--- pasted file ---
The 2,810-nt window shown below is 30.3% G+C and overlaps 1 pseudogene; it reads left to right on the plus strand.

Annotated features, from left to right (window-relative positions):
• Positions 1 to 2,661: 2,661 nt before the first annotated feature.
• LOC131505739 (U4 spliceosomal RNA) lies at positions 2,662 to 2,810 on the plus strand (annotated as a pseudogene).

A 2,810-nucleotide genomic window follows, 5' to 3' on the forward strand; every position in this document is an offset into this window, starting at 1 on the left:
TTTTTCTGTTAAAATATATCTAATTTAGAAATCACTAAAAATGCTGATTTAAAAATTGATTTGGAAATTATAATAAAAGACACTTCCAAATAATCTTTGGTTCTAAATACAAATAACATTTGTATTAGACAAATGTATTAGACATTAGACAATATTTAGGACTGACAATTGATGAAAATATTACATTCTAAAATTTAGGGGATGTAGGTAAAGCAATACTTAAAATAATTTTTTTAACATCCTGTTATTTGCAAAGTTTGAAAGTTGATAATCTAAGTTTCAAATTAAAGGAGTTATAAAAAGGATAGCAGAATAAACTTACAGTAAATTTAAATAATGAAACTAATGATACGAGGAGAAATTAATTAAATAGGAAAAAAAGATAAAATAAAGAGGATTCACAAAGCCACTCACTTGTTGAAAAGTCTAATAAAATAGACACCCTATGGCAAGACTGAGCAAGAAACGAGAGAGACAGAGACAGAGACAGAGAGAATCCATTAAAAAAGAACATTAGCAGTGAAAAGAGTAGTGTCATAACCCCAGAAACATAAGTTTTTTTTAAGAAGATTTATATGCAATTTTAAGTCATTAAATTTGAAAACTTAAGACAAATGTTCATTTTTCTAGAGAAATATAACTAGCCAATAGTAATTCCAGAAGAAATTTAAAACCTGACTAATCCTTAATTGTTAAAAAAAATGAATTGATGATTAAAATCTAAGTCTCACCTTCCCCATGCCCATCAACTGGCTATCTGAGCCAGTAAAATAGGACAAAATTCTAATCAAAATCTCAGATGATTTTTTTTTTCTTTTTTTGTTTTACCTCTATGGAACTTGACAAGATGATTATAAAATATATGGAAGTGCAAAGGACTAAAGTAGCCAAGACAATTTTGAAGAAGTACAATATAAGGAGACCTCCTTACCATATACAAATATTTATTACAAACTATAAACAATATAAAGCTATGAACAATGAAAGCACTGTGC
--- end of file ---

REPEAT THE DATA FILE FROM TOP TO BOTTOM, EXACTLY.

The 2,810-nt window shown below is 30.3% G+C and overlaps 1 pseudogene; it reads left to right on the plus strand.

Annotated features, from left to right (window-relative positions):
• Positions 1 to 2,661: 2,661 nt before the first annotated feature.
• LOC131505739 (U4 spliceosomal RNA) lies at positions 2,662 to 2,810 on the plus strand (annotated as a pseudogene).

A 2,810-nucleotide genomic window follows, 5' to 3' on the forward strand; every position in this document is an offset into this window, starting at 1 on the left:
TTTTTCTGTTAAAATATATCTAATTTAGAAATCACTAAAAATGCTGATTTAAAAATTGATTTGGAAATTATAATAAAAGACACTTCCAAATAATCTTTGGTTCTAAATACAAATAACATTTGTATTAGACAAATGTATTAGACATTAGACAATATTTAGGACTGACAATTGATGAAAATATTACATTCTAAAATTTAGGGGATGTAGGTAAAGCAATACTTAAAATAATTTTTTTAACATCCTGTTATTTGCAAAGTTTGAAAGTTGATAATCTAAGTTTCAAATTAAAGGAGTTATAAAAAGGATAGCAGAATAAACTTACAGTAAATTTAAATAATGAAACTAATGATACGAGGAGAAATTAATTAAATAGGAAAAAAAGATAAAATAAAGAGGATTCACAAAGCCACTCACTTGTTGAAAAGTCTAATAAAATAGACACCCTATGGCAAGACTGAGCAAGAAACGAGAGAGACAGAGACAGAGACAGAGAGAATCCATTAAAAAAGAACATTAGCAGTGAAAAGAGTAGTGTCATAACCCCAGAAACATAAGTTTTTTTTAAGAAGATTTATATGCAATTTTAAGTCATTAAATTTGAAAACTTAAGACAAATGTTCATTTTTCTAGAGAAATATAACTAGCCAATAGTAATTCCAGAAGAAATTTAAAACCTGACTAATCCTTAATTGTTAAAAAAAATGAATTGATGATTAAAATCTAAGTCTCACCTTCCCCATGCCCATCAACTGGCTATCTGAGCCAGTAAAATAGGACAAAATTCTAATCAAAATCTCAGATGATTTTTTTTTTCTTTTTTTGTTTTACCTCTATGGAACTTGACAAGATGATTATAAAATATATGGAAGTGCAAAGGACTAAAGTAGCCAAGACAATTTTGAAGAAGTACAATATAAGGAGACCTCCTTACCATATACAAATATTTATTACAAACTATAAACAATATAAAGCTATGAACAATGAAAGCACTGTGC